BMW Top Consumer Reports 2010 Best Cars for Teens List
Join Date: Dec 2001
This is actually the second report on the topic from Consumer Reports. In the first report all the choices were $10,000 plus with many cars hovering around 15 grand. That seems like a lot of money in a car that going to suffer at the hands of a noobie teen driver. Consumer Reports went back to the drawing board to come up with a set of more affordable teen cars for 2010 and BMWs are topping the charts with the 2000-2003 323i/325i and the 2000-2003 528i/525i!
2010 Best cars for teen drivers: More affordable alternatives
Response to our recent post suggesting best cars for teens has been tremendous, and not all responses have been positive.
Trying to pick the best car for our kids while balancing the budget may be one of the toughest decisions parents ever have to make. For starters, we'd insist that the car have electronic stability control--even though this important safety feature hasn't been around that long, limiting its availability on older vehicles. Studies by the National Highway Traffic Safety Administration (NHTSA) and the Insurance Institute for Highway Safety (IIHS) show that ESC could well be the most important safety feature since the safety belt, and it could save as many as 10,000 lives per year if all vehicles were so equipped. NHTSA says ESC could also prevent more than 230,000 injuries annually.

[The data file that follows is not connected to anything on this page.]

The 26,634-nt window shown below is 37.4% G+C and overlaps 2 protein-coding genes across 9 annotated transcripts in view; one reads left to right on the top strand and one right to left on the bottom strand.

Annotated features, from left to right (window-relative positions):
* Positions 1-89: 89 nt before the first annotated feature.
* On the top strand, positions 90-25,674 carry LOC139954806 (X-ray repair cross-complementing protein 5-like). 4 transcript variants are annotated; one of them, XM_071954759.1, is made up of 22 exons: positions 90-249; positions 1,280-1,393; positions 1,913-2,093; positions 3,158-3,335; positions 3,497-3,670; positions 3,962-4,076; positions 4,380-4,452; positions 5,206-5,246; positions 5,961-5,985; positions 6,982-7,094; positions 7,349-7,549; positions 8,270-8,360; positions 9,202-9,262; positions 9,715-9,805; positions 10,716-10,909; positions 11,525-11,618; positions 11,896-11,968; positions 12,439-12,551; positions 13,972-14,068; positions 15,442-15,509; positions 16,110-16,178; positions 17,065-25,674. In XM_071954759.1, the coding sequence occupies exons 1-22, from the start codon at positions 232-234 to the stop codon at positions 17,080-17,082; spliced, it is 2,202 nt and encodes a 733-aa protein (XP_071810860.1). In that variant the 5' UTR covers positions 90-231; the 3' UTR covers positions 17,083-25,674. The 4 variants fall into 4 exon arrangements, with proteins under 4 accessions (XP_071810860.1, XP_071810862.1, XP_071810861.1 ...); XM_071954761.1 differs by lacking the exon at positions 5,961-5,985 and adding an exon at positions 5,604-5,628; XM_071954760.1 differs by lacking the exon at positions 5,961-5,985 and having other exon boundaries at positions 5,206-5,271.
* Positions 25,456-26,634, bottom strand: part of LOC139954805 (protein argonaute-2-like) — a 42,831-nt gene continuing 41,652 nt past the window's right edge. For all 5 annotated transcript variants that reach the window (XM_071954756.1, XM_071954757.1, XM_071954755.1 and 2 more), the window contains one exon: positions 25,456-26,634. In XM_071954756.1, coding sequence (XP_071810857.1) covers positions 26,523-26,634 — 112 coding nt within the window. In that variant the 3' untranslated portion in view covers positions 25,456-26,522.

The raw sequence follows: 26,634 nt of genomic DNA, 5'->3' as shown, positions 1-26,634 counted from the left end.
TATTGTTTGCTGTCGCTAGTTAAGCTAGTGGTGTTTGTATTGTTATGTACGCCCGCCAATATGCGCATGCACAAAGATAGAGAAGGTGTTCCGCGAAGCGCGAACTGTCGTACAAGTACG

Of course, not every family can afford to put a new driver behind the wheel of a car with the latest safety features. That said, it's important to come as close as you can. Car crashes remain the number one killer of young people, and the younger the driver, the worse the fatality rate.
So our advice remains: Buy your teen driver the safest, most reliable, and newest vehicle you can.
Unfortunately, some of the best vehicle choices will be out of reach for many of us. But it doesn't change the facts. As one commenter to our last blog pointed out, the $10,000 or so necessary to get a good used vehicle with ESC, curtain air bags, and other safety gear that might save your kid's life isn't cheap. But it's cheaper than even one day in a hospital.
After considering myriad factors, our engineers have identified more candidates for your teen's first ride. Some are luxury models, because those are usually the first to get the latest safety equipment. The downside to buying an older luxury model is that repairs, when they're needed, are apt to be costly.
The cars listed below take some more careful shopping, as ESC was optional. In the case of the Camry and Optima, it often required a higher trim level. Curtain air bags were also optional in the Camry in some years.
Source - http://blogs.consumerreports.org/car...ernatives.html
First Drive: 500 miles with the 4 series coupe